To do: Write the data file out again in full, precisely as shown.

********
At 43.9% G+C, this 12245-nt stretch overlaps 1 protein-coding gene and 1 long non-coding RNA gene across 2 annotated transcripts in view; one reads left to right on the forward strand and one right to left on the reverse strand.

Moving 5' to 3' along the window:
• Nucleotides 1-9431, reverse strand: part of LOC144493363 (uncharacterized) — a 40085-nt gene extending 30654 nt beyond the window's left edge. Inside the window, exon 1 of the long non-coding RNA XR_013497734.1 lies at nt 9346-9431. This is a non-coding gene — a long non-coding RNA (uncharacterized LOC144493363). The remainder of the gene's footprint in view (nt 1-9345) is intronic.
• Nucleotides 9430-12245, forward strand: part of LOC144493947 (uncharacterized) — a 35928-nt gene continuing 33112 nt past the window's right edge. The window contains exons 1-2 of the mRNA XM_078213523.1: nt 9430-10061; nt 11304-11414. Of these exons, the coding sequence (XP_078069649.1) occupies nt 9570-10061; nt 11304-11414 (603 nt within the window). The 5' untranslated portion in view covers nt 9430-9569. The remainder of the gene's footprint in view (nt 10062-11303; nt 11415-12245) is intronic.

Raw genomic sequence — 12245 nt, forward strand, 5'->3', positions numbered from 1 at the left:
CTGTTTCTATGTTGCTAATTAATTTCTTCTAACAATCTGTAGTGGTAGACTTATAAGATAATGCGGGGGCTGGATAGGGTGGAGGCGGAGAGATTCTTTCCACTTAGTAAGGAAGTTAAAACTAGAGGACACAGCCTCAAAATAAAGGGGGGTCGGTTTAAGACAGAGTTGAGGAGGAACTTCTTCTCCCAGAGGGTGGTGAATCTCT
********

At 43.9% G+C, this 12245-nt stretch overlaps 1 protein-coding gene and 1 long non-coding RNA gene across 2 annotated transcripts in view; one reads left to right on the forward strand and one right to left on the reverse strand.

Moving 5' to 3' along the window:
• Nucleotides 1-9431, reverse strand: part of LOC144493363 (uncharacterized) — a 40085-nt gene extending 30654 nt beyond the window's left edge. Inside the window, exon 1 of the long non-coding RNA XR_013497734.1 lies at nt 9346-9431. This is a non-coding gene — a long non-coding RNA (uncharacterized LOC144493363). The remainder of the gene's footprint in view (nt 1-9345) is intronic.
• Nucleotides 9430-12245, forward strand: part of LOC144493947 (uncharacterized) — a 35928-nt gene continuing 33112 nt past the window's right edge. The window contains exons 1-2 of the mRNA XM_078213523.1: nt 9430-10061; nt 11304-11414. Of these exons, the coding sequence (XP_078069649.1) occupies nt 9570-10061; nt 11304-11414 (603 nt within the window). The 5' untranslated portion in view covers nt 9430-9569. The remainder of the gene's footprint in view (nt 10062-11303; nt 11415-12245) is intronic.

Raw genomic sequence — 12245 nt, forward strand, 5'->3', positions numbered from 1 at the left:
CTGTTTCTATGTTGCTAATTAATTTCTTCTAACAATCTGTAGTGGTAGACTTATAAGATAATGCGGGGGCTGGATAGGGTGGAGGCGGAGAGATTCTTTCCACTTAGTAAGGAAGTTAAAACTAGAGGACACAGCCTCAAAATAAAGGGGGGTCGGTTTAAGACAGAGTTGAGGAGGAACTTCTTCTCCCAGAGGGTGGTGAATCTCT